Automated scoring of essays (AES) has earned a great deal of research attention in recent years. Proponents of AES (e.g., Deane, 2013; Gierl, Latifi, Lai, Boulais, & De Champlain, 2014; Ramineni & Williamson, 2013; Shermis, 2014) highlighted its efficiency in scoring, reporting, and feedback, as well as its capacity to augment human raters in the assessment of critical thinking and problem solving. Critics of AES (e.g., Condon, 2013; Les Perelman, 2014) on the other hand showed discontent on the assessment being confined to linguistic features at sentence- or word- levels rather than on the substantive issues of the writing contents. Despite mixed research findings on the effectiveness of AES, commercial packages such as e-rater® and IntelliMetric® are available for AES of essays written in the English language and AES has been applied to the scoring of commercial examinations as SAT, TOEFL. In contrast, nothing is yet in the market for AES in Chinese. This presentation aims to explore the possibility of using AES for Chinese essays, with the focus of providing timely formative feedback in support of self-directed learning of L1 students in Key Stage (KS) 2 (Primary 4 - 6) in Hong Kong in their learning of Chinese writing. The research team first built a corpus comprising 306 articles from 24 text books for KS2 students, totaling 433,134 Chinese characters. Next, 395 student essays were scored independently by teachers and two raters (the fourth grade undergraduate students majored in Chinese language). These scores were mapped onto a common Rasch scale using Facets software to obtain Rasch scores. Meanwhile, 62 indices were calculated by our AES system, developed on the basis of research at the National Taichung University of Education, using Latent Semantic Analysis (Liao, Chen, Kuo, & Pai, 2014). A prediction equation was developed using multiple regression on the Rasch scores by the AES indices; 12 indices were kept in the final equation with a R2 of .470. Third, a new set of 2,795 essays from KS 2 students, totaling 816,981 Chinese characters was automatically rated by the AES system using the established equation. Based on the results, features were incorporated in the AES system to provide feedback to Chinese L1 learners on their essays. Copyright © 2018 CSEPT.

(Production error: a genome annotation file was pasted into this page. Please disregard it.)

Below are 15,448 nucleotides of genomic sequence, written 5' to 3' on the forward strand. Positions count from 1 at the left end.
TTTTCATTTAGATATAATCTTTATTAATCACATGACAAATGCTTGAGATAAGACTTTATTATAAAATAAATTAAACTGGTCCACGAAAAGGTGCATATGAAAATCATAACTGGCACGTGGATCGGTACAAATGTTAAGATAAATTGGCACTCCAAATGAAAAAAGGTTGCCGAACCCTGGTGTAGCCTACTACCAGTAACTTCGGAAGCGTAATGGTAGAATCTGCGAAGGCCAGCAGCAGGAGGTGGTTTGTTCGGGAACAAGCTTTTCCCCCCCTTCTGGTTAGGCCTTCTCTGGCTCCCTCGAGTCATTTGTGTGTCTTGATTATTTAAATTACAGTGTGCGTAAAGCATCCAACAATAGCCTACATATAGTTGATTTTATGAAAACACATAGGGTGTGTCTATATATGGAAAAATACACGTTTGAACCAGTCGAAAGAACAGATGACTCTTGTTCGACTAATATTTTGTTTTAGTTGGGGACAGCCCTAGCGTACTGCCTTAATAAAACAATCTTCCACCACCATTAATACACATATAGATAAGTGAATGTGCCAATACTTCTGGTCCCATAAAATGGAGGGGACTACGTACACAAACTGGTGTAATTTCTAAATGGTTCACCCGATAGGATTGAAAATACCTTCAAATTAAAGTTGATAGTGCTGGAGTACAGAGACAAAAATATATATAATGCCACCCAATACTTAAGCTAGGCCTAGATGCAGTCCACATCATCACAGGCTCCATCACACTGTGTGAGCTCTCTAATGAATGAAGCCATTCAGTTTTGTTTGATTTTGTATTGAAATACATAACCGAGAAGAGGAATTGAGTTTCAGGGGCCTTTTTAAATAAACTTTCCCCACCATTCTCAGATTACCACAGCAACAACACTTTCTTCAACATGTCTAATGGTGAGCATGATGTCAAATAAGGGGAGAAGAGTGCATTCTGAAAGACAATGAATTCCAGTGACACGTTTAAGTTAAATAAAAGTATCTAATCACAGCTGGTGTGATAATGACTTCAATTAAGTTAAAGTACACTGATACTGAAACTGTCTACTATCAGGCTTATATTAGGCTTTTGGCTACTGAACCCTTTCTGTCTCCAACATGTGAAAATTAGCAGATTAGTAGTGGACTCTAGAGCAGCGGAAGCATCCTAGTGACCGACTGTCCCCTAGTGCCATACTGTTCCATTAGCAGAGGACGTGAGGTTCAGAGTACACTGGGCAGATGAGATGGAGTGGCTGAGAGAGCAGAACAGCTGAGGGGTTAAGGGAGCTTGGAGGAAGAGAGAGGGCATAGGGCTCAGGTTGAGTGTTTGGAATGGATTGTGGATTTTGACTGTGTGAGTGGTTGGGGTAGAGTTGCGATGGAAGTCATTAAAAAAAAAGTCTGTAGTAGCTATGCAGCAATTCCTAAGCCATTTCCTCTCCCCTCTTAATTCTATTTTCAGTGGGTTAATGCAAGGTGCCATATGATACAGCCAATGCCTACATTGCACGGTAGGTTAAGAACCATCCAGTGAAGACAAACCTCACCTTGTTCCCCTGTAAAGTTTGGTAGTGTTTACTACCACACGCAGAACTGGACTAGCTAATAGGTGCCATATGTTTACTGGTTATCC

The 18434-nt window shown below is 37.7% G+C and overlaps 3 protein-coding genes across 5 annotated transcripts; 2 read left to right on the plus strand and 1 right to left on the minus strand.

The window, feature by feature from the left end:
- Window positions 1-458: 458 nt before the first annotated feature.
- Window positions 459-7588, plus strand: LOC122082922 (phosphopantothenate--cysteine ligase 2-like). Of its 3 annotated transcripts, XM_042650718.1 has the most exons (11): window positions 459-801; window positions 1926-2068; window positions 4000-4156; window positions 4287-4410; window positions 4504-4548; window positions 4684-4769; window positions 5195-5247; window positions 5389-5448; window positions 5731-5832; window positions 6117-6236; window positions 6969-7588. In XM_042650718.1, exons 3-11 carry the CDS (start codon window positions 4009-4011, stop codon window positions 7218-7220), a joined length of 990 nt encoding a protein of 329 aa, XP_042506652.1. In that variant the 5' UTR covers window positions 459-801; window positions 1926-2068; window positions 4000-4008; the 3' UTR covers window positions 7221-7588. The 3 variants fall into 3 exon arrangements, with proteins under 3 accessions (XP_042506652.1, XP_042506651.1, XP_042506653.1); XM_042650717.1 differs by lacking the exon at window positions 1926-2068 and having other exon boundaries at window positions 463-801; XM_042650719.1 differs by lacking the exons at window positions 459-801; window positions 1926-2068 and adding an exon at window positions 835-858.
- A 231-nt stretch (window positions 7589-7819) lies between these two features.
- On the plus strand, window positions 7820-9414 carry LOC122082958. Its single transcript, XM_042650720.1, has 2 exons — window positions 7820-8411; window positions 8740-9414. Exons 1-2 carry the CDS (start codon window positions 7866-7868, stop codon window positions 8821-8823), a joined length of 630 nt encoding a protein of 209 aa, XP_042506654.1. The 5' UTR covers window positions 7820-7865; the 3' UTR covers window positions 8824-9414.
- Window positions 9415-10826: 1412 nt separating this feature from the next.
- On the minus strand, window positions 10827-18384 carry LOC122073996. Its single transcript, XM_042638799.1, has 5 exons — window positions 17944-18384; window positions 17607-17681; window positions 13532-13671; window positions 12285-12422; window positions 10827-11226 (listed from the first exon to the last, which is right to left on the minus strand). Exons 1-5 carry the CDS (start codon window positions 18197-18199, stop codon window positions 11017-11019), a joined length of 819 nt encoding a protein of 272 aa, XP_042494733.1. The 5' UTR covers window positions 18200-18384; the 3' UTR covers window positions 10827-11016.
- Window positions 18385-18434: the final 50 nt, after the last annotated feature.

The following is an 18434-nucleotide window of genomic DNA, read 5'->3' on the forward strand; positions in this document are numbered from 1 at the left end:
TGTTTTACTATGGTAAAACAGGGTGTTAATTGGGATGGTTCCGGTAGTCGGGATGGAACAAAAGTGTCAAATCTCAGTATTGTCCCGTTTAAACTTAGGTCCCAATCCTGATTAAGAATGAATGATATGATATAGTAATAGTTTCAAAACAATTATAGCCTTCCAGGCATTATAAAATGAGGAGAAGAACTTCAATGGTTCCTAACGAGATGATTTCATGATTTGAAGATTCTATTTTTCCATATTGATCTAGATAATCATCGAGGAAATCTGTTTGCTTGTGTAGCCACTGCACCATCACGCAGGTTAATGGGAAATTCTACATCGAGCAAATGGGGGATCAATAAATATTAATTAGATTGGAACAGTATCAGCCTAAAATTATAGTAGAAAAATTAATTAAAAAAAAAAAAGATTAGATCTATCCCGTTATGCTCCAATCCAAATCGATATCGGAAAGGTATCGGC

|Publication status||Published - Oct 2018|